So if you can do, say, a 1 1/2 salchow, it would only get counted as a single salchow, and if you can do 1 1/2 rotations, you might as well do two and get credit for the double jump.

    That being said, in the ISI (Ice Skating Institute) test system, there are several half-jump elements in the freestyle tests - half toe-loop, half-flip, ballet jump (pick takeoff like a toe loop, forward facing hop on pick with arms and legs in an arabesque position, land and travel forwards). I found these really helpful in working on the fully rotated jumps, because they make you think about what you are doing with your body, and force you to control the jump so that you can land it nicely after a half-rotation.
    Actually, if you did a 1-1/2 salchow, it could either be given the value of a single salchow with negative GOE's (since all listed jumps are supposed to land backwards on one foot), or it could be given no value and just be considered a connecting move instead of a jump. That's because a 1-1/2 salchow is an unlisted jump, falling into the same category as a split jump, half axel (one revolution, taking off and landing forward) or a 1-1/2 flip. I used a half axel at the beginning of my footwork a few years ago, and I also saw a senior level skater do a very nicely executed 1-1/2 flip as a connecting move in a step sequence. It was not counted as a jump. Incidentally, even a double walley--2 revolutions landing backwards--wouldn't count as a jump, since the walley is an unlisted jump.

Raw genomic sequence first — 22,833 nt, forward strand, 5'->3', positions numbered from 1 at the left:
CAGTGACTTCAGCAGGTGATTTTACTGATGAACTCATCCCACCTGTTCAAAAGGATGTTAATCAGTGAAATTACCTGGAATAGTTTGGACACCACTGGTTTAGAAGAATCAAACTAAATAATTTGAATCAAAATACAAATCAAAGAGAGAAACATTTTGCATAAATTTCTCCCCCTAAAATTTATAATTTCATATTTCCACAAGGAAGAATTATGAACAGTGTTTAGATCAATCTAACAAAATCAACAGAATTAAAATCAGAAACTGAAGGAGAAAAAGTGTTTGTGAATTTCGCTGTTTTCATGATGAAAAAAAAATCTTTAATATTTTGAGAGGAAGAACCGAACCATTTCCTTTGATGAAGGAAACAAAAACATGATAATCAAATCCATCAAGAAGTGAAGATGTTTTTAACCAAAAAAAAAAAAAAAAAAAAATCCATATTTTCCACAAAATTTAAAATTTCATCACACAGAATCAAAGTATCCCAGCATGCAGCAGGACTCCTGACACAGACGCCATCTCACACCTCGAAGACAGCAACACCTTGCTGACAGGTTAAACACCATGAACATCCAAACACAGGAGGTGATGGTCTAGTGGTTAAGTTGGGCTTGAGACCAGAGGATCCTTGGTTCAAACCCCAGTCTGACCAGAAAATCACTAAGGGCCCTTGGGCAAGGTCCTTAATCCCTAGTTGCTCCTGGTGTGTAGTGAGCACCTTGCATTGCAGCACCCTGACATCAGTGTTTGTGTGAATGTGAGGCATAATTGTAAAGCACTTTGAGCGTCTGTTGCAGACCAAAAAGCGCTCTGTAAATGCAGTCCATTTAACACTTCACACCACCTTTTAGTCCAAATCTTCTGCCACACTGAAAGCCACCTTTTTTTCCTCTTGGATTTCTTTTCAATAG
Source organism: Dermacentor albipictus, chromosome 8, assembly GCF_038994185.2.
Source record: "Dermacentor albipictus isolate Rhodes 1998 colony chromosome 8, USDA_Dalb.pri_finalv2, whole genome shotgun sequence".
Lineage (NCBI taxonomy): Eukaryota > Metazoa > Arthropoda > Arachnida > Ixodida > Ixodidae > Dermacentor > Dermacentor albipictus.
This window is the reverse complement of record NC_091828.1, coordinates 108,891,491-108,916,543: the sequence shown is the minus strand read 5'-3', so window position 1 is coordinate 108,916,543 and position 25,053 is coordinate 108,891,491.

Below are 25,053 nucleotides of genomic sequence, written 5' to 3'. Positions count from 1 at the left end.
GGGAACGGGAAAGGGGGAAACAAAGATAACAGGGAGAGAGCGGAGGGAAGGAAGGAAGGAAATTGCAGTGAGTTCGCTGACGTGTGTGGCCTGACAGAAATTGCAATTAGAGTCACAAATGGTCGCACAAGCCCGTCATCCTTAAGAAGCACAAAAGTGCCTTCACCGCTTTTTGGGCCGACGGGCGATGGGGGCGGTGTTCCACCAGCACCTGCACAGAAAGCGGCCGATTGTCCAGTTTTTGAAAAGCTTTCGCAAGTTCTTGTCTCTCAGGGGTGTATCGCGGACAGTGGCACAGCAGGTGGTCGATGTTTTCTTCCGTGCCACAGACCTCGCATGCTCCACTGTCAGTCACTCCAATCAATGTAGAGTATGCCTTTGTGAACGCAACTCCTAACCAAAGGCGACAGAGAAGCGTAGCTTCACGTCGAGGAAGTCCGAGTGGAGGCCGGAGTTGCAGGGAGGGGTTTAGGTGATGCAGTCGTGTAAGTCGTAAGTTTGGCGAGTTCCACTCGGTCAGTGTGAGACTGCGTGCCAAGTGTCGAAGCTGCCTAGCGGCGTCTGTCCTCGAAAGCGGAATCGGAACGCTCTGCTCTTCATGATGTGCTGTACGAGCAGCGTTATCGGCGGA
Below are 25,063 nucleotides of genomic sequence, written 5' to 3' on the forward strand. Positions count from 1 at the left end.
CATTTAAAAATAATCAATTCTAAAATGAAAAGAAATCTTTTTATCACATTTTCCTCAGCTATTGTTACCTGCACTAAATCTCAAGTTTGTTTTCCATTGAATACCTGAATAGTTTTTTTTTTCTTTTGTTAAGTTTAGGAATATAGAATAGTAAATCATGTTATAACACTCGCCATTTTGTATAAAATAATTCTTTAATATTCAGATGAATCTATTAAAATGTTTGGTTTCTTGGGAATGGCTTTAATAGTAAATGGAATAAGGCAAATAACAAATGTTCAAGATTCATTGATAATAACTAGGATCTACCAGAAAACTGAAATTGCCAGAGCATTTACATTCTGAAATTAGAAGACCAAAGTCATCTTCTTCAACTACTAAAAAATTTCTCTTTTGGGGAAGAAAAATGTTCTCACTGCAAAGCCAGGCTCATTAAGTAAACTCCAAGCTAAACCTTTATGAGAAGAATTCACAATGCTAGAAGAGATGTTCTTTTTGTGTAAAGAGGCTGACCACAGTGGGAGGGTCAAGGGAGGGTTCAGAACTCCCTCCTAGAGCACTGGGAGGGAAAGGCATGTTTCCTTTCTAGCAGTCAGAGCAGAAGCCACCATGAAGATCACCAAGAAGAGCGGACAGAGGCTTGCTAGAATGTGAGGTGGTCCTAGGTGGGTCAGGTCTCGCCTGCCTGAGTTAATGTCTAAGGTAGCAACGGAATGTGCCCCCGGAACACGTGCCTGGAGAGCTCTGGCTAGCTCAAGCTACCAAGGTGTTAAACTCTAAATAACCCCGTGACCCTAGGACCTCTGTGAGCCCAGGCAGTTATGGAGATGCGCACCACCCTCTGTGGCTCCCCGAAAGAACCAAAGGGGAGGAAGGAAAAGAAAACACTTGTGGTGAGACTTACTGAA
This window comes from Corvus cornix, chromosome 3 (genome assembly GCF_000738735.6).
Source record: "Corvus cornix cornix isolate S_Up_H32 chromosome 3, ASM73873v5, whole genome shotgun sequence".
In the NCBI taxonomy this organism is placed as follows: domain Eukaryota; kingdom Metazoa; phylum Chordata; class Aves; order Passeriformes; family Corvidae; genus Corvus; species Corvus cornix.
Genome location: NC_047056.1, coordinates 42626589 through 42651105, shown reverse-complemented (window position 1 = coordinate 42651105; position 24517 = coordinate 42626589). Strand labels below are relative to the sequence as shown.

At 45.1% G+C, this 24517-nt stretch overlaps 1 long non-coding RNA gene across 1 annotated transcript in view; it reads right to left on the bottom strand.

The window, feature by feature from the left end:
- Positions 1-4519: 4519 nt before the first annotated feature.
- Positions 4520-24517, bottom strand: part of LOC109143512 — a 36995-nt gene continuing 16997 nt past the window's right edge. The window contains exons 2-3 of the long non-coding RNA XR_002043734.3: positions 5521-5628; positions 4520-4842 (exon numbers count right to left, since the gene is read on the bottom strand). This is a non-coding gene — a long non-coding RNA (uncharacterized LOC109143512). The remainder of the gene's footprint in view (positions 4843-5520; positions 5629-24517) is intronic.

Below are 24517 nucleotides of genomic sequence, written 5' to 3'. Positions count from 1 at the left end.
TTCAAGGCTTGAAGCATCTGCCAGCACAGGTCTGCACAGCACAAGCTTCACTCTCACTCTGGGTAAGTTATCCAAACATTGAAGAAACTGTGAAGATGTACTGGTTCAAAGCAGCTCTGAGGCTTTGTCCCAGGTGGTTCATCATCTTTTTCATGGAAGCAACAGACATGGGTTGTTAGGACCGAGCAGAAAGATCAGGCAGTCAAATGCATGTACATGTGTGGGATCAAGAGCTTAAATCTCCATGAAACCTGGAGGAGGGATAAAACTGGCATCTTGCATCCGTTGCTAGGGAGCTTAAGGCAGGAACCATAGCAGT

9. #9
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    Honestly, I think forward landings never really happened because backward landings are just safer on multi-revolution jumps.

    When you land backward, you should be making first contact to the ice with your toe pick and immediately stepping down to the backward outside edge. The balance point is easier to control because it's under the ball of your foot near the pick. The balance point on a forward edge is closer to the heel, more difficult to control, and there's more risk of catching the toe pick.

  10. #10
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    overedge,sk8er1964,Bunny Hop, Doubletoe and vesperholly...
    Thankyou so much for your detailed responses! I really appreciate it. It would be fun to see Invent-a-jump, the new Olympic team sport(ha, I wish) on tv sometime. Sounds like some of you are doing it already.